People driving down Lowell Road may notice the Santa Claus statue dangling from the side of a house.
But they may also see something they might not expect — a 13-foot-tall wooden stork on the front lawn.
The stork has landed a second time at the Stephens’ residence at 1179 Lowell Road.
Brent Stephens put up the display to herald his wife Danise giving birth Tuesday to twin boys Brently Lealand and Brenton Daniel. They will become little brothers to 4-year-old Brenna, whose birth marked the last time the stork made an appearance.
“I had it all ready to go. I put the post in the ground a week ago because I didn’t know if it was going to freeze,” he said.
The stork is a family tradition dating back 25 years, according to Stephens. His father made it for his sister in New Hampshire. Then, it went to Scotia and then out of sight.
“It sat in the cellar for 15 years,” he said.
The 52-year-old Stephens, who owns Stephens General Contracting, changed his mind after he married his second wife.
“We have the big house. I have all the fancy cars. We travel. None of that means anything to me anymore. I wanted to have children, so here we are,” he said.
The twins were originally scheduled to be delivered by Cesarean section on Dec. 26, but it was moved up because his wife, who is a lawyer for the state, had high blood pressure.
“She should be home Saturday,” she said. “The twins should be home in another week.”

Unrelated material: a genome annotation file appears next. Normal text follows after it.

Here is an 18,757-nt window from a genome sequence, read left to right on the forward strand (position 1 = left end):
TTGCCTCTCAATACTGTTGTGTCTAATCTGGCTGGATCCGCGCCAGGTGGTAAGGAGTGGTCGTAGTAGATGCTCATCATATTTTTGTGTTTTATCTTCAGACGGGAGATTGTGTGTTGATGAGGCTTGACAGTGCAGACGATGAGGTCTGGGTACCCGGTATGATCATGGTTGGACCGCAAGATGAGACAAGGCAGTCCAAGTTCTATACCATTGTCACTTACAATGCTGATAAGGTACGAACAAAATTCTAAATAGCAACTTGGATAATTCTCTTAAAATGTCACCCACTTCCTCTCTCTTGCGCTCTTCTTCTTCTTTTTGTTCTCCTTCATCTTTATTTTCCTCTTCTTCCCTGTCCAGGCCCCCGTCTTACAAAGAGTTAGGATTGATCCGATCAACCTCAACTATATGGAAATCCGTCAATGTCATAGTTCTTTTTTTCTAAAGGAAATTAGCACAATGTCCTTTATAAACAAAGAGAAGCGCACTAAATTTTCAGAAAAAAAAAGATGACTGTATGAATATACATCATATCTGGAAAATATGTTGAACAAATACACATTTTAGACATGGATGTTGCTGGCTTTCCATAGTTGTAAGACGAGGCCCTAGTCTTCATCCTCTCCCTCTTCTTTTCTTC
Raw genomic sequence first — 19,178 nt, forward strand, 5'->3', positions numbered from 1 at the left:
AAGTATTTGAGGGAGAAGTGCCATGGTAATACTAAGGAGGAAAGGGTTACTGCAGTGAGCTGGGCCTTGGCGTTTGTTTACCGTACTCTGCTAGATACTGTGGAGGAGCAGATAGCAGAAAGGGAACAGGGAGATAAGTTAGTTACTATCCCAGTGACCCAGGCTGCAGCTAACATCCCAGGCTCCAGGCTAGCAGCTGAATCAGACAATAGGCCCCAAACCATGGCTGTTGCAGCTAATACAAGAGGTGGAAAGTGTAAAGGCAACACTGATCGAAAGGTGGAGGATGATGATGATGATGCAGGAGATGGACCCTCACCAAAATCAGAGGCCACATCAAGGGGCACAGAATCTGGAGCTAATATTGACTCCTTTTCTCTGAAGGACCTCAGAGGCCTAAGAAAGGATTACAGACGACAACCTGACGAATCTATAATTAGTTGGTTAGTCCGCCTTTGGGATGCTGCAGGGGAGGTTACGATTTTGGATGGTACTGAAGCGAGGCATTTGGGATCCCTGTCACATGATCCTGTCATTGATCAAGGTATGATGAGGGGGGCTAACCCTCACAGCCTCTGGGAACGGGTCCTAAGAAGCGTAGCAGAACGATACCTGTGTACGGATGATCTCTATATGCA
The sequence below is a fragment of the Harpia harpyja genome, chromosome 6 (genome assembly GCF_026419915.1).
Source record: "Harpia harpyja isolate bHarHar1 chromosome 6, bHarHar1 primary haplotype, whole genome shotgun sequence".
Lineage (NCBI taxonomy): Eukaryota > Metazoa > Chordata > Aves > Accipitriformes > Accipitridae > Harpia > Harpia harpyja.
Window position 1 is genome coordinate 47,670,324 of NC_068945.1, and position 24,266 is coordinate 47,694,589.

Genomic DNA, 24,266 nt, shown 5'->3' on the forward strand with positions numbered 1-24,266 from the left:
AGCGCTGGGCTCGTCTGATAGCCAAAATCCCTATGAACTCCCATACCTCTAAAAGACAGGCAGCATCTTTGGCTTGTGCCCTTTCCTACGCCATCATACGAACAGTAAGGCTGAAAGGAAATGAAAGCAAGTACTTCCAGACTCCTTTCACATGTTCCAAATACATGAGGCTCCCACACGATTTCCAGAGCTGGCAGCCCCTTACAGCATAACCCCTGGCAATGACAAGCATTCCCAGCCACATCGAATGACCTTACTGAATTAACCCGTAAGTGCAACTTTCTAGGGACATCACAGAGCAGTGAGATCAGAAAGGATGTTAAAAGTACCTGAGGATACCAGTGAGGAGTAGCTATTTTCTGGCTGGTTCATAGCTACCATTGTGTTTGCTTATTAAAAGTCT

The children’s names all begin with the letter B, which also keeps a tradition in the family, this one of giving siblings names that begin with the same letter. His wife’s brothers and sisters all have names that begin with D. Daniel was her father’s name, and Lealand was his father’s name.
The stork definitely attracts some attention, according to Stephens.
“Everybody stops at night because it’s lit up,” he said.
In a sign of the holidays, two blue stockings hang from it. Stephens said the holidays are always big in his family because Christmas Eve is his father’s birthday. The family has a full Christmas display, including a snowman with top hat on the lawn and lights, wreaths and red bows all along the house.
However, the stork is going to go into hiding — for now — as the couple doesn’t plan to have any more children. His 25-year-old nephew is engaged, and Stephens said that is where the stork will be flying next.
“It will not show up on the lawn again. I’m all done.”